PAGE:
I have a tea towel obsession. Yes, you read that correctly I did say a tea towel obsession. However, obsession may be a tad strong – let’s just say I have a thing about tea towels. I am not fascinated with the use of these small rectangular pieces of cloth, as I abhor drying dishes and I would sooner do without most of the other labour-saving devices in my kitchen ahead of that splendid washer and dryer-upper that is the modern-day dishwashing machine.
The appeal is rather with the way these humdrum utilitarian items, if they are beautifully designed, can enliven a kitchen. Such is the allure of certain tea towels that I have in the past returned home from Paris with a new set of tea towel instead of some fashion fripperies. The most recent addition to my tea towel collection is a reissue, by Twenty Twenty One, of one designed way back in 1954 by Lucienne Day. I bought it when I visited the Markers & Brothers pop-up shop recently. I love incidentally the way the brothers packaged my purchase in a simple but chic manner with brown paper and twine.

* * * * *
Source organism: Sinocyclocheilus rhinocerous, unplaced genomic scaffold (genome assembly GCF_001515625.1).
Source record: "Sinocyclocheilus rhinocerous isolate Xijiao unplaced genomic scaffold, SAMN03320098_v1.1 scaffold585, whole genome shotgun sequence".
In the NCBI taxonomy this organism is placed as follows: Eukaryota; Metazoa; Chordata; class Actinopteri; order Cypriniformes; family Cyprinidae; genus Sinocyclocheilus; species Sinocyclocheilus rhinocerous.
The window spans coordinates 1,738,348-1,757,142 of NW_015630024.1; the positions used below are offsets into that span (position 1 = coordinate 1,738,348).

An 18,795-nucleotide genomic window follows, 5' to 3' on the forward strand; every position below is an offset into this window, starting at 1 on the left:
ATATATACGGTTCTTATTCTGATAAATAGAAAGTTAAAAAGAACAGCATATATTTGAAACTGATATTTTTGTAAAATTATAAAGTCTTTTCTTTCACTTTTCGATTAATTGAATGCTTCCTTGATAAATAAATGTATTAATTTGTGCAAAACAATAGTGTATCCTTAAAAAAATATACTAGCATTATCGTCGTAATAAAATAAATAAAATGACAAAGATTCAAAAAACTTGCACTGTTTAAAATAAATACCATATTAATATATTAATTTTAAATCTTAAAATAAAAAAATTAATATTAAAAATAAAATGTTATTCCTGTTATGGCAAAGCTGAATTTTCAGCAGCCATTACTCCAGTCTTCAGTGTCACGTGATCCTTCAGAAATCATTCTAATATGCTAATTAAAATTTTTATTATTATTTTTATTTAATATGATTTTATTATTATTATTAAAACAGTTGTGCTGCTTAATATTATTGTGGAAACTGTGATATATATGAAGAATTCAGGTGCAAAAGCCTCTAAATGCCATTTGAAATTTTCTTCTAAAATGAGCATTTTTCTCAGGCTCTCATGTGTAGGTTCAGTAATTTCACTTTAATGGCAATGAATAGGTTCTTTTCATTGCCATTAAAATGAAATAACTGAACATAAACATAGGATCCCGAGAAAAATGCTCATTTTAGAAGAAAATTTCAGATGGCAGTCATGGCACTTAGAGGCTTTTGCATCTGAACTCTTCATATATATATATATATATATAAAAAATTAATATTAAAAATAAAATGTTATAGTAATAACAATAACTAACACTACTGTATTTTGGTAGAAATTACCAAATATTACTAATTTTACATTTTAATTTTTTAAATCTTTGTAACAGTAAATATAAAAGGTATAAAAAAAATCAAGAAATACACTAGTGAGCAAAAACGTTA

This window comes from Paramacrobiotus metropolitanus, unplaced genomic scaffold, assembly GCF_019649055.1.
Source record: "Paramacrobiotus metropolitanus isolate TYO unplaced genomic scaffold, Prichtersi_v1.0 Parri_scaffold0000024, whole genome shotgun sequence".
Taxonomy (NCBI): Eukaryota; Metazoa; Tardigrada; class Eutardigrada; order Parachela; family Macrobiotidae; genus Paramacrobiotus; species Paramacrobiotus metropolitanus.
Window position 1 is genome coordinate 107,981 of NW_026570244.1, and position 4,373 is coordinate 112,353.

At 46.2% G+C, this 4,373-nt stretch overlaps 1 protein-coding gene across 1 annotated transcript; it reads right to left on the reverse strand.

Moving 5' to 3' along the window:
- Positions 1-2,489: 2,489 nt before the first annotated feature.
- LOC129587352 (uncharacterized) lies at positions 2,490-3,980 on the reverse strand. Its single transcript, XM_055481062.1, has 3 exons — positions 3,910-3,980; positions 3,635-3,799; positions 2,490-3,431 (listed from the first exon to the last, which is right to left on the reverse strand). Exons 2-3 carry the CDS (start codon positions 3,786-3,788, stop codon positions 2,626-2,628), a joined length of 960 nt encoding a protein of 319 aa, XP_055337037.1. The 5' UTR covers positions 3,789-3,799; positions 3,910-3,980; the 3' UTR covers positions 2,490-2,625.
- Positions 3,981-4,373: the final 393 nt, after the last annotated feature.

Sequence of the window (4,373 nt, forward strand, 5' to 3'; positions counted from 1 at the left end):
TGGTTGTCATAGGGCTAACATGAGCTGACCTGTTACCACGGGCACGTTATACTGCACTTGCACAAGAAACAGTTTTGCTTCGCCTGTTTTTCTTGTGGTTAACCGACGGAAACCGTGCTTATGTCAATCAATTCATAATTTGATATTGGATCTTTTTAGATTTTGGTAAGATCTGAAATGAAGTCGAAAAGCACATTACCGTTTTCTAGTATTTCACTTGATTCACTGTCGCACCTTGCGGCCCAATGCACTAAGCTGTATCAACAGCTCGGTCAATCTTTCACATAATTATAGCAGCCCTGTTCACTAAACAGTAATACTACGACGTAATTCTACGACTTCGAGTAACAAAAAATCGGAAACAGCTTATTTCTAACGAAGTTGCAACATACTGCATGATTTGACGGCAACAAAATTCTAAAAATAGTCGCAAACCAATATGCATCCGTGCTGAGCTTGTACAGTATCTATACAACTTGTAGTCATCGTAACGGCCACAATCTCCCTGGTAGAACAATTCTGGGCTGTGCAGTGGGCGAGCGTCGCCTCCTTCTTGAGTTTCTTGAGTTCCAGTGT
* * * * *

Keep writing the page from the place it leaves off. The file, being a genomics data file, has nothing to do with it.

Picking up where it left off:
I confess that before buying this tea towel I knew very little about Lucienne Day other than that she was one half of the design duo Robin and Lucienne Day. She was only one half in the sense that they were husband and wife as they were not design collaborators; they worked separately – she was a textile designer and he was a furniture designer.
Lucienne, who was born in Surrey in 1917 and died in 2010, was the child of an English mother and a Belgian father. She studied at Croydon School of Art and afterwards at the Royal College of Art where she met her future husband Robin. She first came to public attention when what was to come her most famous design ‘Calyx’ hung in a diningroom designed by Robin Day in the Homes and Garden Pavillion at the 1951 Festival of Britain. She went to become the foremost British textile designer of her generation. She was a prolific designer whose inspiration came from nature and European abstract art. There are many images of her work on the Victoria and Albert Museum website click here if you would like to view them.
I love my new tea towel which glories in the name ‘Too Many Cooks’. There is only one thing that’s a touch tiresome – it looks too good to use. So it now seems that my it’s-for-best-only syndrome extends to tea towels. Help!